Gerome H. GARRY, Plaintiff-Appellant, v. Dan BUCKWALD; et al., Defendants-Appellees.
Decided: December 17, 2019
Before: WALLACE, CANBY, and TASHIMA, Circuit Judges.
Gerome H. Garry, Pro Se Sebastian Tapia, Lane County Office of Legal Counsel Courthouse/PSB, Eugene, OR, for Defendants-Appellees
Gerome H. Garry appeals pro se from the district court’s summary judgment in his 42 U.S.C. § 1983 action arising from his detention at Lane County Jail. We have jurisdiction under 28 U.S.C. § 1291. We review de novo. Williams v. Paramo, 775 F.3d 1182, 1191 (9th Cir. 2015). We affirm.
The district court properly granted summary judgment because Garry failed to exhaust his administrative remedies as required by the Prison Litigation Reform Act (“PLRA”) and failed to raise a genuine dispute of material fact as to whether administrative remedies were effectively unavailable. See Woodford v. Ngo, 548 U.S. 81, 90, 126 S.Ct. 2378, 165 L.Ed.2d 368 (2006) (“[P]roper exhaustion of administrative remedies ․ means using all steps that the agency holds out, and doing so properly (so that the agency addresses the issues on the merits).” (citation and internal quotation marks omitted)); Williams, 775 F.3d at 1191 (a prisoner who does not exhaust administrative remedies must show that “there is something particular in his case that made the existing and generally available administrative remedies effectively unavailable to him”); see also Rodriguez v. County of Los Angeles, 891 F.3d 776, 792 (9th Cir. 2018) (setting forth required showing in order for a fear of retaliation to excuse the PLRA’s exhaustion requirement).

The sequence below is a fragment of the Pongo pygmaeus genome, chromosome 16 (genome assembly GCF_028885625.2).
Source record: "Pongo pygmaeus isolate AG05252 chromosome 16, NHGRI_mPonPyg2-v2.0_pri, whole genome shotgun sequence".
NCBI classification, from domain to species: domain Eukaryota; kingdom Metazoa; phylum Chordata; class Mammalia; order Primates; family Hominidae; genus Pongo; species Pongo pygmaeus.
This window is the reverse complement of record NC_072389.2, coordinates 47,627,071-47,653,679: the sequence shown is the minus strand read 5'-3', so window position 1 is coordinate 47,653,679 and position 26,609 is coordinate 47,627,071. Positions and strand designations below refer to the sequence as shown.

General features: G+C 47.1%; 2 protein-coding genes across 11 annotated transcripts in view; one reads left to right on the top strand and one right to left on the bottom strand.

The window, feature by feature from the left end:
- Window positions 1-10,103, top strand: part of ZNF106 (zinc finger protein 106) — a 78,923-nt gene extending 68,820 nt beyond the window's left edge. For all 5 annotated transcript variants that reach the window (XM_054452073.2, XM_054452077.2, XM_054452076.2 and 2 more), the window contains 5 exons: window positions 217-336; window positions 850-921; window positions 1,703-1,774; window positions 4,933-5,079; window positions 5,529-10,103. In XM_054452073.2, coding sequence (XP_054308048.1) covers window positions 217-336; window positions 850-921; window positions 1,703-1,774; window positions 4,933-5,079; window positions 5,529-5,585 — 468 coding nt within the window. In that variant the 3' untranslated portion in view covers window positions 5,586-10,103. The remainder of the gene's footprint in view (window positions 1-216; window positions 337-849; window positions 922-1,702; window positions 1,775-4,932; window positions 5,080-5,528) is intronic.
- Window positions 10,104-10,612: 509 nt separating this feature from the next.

We reject as without merit Garry’s contention that his additional late-filed grievances support his argument that the exhaustion requirement was excused by a reasonable fear of retaliation. See Akhtar v. Mesa, 698 F.3d 1202, 1210 (9th Cir. 2012) (administrative remedies must be exhausted before the filing of the operative complaint).
We reject as unsupported by the record Garry’s contention that the district court failed to meet its obligations to pro se litigants.
Was this helpful?
Response sent, thank you
Welcome to FindLaw's Cases & Codes
A free source of state and federal court opinions, state laws, and the United States Code. For more information about the legal concepts addressed by these cases and statutes visit FindLaw's Learn About the Law.